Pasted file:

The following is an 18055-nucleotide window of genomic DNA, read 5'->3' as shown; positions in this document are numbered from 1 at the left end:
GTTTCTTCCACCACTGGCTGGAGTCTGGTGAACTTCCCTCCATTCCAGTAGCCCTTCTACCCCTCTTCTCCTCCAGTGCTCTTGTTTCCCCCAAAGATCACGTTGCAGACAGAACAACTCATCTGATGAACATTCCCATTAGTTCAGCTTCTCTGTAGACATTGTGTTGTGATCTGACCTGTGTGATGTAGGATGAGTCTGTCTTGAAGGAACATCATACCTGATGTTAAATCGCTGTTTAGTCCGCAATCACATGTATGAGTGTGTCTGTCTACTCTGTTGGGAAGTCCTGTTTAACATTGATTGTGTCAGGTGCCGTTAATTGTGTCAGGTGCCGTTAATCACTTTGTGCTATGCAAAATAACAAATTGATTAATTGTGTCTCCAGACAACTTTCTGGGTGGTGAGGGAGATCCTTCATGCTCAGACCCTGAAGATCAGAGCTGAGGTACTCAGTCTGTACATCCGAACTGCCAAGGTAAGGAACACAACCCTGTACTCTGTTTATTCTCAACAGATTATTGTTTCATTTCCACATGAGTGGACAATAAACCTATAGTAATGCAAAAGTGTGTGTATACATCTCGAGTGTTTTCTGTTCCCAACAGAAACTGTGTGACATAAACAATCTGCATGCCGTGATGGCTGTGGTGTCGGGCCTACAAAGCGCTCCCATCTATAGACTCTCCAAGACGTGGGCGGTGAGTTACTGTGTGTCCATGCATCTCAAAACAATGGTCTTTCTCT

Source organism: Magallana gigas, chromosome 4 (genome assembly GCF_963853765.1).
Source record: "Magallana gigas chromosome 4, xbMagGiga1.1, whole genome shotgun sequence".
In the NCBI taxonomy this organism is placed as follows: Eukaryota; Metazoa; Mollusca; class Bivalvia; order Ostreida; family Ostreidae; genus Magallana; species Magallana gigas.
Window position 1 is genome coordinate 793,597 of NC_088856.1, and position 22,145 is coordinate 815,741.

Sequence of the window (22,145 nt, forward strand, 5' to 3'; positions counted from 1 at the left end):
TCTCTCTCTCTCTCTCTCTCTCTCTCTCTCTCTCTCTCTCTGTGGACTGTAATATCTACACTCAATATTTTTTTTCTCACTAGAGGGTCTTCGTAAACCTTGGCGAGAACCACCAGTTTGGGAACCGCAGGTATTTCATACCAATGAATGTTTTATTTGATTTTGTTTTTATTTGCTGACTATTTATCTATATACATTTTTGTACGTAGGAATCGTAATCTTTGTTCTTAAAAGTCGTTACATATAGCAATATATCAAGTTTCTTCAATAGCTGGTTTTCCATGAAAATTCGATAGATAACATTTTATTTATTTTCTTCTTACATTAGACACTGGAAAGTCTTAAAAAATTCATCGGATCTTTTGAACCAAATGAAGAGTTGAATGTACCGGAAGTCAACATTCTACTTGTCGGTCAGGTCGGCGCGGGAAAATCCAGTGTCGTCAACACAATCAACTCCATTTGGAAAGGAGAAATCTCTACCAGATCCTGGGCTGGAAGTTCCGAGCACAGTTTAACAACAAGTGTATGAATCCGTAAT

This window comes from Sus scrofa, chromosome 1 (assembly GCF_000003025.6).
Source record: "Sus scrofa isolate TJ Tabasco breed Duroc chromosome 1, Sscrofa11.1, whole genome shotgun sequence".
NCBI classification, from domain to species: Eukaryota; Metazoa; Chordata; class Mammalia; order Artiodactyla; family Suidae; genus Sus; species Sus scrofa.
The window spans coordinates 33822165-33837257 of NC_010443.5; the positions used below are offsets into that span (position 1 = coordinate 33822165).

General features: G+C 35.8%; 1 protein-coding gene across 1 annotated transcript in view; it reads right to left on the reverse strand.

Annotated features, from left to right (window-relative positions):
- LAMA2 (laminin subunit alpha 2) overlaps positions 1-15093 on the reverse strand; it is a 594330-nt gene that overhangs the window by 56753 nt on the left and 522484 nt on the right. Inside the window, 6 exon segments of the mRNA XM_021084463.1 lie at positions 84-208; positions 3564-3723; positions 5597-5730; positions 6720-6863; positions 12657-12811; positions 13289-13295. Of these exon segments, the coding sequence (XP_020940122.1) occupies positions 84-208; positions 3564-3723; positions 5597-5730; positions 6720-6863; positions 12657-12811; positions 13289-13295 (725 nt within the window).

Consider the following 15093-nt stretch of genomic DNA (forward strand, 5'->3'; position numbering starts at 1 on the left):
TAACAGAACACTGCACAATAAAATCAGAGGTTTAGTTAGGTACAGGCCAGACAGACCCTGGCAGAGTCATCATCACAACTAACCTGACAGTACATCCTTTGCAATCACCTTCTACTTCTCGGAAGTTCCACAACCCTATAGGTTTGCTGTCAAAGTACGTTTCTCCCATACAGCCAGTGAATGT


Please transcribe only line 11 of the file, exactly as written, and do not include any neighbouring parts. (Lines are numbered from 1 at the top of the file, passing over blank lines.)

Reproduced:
NCBI classification, from domain to species: Eukaryota; Metazoa; Chordata; class Mammalia; order Artiodactyla; family Suidae; genus Sus; species Sus scrofa.